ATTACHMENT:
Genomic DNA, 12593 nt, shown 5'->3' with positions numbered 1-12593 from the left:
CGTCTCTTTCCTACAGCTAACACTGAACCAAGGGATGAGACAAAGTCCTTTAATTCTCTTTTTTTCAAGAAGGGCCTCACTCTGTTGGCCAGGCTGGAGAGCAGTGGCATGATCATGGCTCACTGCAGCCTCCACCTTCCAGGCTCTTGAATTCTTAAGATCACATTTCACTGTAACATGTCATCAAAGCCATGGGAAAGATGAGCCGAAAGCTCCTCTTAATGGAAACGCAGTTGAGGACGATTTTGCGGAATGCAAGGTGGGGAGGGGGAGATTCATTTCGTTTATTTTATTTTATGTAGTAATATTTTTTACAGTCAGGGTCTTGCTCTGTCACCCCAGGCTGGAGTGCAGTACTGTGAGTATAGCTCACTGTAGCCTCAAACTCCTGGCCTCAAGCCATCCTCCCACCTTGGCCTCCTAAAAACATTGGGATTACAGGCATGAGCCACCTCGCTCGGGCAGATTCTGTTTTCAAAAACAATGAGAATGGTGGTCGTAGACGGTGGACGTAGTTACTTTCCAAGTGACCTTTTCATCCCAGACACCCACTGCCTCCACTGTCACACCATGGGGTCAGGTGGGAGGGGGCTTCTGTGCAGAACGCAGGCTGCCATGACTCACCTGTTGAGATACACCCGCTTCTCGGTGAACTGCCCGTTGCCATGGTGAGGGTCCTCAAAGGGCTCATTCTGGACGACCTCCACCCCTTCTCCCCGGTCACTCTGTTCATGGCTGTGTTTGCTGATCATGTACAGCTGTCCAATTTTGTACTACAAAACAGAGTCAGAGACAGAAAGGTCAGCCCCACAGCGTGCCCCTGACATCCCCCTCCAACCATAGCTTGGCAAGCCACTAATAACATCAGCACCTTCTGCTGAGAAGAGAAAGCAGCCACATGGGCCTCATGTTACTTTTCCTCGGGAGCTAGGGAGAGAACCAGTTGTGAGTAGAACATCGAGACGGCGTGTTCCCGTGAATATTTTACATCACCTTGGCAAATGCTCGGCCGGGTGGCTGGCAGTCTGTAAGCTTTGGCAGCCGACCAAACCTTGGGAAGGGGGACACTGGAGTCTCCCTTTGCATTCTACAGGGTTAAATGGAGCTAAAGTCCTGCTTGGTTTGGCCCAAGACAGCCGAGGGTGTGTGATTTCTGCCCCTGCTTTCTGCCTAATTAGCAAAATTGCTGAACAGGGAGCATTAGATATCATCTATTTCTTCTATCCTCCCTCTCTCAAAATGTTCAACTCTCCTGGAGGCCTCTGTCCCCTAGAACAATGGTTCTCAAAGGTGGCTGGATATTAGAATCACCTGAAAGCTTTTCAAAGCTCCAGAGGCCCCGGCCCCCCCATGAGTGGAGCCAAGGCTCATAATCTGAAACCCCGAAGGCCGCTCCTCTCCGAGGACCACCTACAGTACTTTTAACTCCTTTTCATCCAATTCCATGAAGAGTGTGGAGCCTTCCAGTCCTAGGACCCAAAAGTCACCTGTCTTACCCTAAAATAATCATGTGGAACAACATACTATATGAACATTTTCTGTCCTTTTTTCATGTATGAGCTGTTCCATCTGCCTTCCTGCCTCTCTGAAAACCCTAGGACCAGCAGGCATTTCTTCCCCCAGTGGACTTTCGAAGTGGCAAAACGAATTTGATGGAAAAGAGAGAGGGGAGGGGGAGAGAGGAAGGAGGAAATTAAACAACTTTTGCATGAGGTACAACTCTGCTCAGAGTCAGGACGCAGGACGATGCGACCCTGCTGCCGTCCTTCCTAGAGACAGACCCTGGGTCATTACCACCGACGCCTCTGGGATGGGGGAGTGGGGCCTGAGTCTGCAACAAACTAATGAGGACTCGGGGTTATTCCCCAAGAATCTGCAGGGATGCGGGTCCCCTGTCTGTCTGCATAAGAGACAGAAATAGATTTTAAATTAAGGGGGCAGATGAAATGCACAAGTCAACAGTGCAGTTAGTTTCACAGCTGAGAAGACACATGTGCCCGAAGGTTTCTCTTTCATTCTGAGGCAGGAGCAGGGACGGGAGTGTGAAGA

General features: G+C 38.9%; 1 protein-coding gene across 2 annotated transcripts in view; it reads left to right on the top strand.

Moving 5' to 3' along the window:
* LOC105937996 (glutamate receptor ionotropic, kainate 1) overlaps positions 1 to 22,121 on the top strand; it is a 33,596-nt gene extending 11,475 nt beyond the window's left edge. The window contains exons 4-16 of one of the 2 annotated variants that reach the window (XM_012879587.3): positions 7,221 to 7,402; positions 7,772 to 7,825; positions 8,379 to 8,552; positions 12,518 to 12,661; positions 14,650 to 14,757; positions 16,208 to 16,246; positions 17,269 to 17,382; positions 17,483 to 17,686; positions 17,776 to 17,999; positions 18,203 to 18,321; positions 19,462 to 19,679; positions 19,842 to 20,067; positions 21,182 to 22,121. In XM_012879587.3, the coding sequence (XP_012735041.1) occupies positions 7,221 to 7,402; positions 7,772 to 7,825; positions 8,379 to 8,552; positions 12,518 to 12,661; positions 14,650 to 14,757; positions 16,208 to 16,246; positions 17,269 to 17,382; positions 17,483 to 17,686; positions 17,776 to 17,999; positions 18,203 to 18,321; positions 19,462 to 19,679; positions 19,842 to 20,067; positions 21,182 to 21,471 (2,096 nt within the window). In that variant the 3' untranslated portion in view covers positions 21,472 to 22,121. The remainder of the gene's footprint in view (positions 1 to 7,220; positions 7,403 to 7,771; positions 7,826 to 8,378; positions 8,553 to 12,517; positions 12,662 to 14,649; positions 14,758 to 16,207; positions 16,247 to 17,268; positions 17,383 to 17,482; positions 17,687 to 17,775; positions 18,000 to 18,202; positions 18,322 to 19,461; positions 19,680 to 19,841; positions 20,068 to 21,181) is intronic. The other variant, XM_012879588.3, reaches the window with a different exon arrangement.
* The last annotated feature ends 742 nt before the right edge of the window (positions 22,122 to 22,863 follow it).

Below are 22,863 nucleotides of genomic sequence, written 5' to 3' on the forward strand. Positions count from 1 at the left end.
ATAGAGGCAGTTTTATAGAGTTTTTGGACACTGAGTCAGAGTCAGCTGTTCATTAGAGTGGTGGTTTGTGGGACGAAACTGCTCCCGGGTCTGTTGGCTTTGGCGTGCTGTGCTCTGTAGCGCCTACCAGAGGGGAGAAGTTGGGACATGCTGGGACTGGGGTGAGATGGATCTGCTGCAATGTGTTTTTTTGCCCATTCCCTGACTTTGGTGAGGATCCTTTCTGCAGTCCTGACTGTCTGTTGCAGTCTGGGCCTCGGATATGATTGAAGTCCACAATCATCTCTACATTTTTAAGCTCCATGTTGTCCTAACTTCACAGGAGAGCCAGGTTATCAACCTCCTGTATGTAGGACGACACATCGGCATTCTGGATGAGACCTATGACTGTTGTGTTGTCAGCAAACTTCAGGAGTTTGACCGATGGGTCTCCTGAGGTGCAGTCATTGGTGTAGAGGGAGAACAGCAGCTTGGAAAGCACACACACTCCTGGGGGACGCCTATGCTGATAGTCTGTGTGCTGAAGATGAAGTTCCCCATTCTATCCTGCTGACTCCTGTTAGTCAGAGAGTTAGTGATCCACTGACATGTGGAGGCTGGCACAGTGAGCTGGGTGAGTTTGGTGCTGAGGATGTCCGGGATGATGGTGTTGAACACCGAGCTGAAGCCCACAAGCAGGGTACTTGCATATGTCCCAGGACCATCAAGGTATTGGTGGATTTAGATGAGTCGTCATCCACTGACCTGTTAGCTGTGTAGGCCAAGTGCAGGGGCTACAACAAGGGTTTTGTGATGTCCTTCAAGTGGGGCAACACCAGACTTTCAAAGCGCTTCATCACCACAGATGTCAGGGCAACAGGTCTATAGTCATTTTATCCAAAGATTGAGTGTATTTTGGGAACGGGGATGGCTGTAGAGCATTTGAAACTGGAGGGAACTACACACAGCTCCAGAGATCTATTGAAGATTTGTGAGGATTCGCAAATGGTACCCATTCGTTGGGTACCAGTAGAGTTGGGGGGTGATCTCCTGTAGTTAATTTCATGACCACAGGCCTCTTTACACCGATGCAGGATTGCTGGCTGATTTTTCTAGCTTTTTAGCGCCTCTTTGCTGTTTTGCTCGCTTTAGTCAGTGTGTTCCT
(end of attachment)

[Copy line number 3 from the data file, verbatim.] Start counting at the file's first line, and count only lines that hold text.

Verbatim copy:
General features: G+C 38.9%; 1 protein-coding gene across 2 annotated transcripts in view; it reads left to right on the top strand.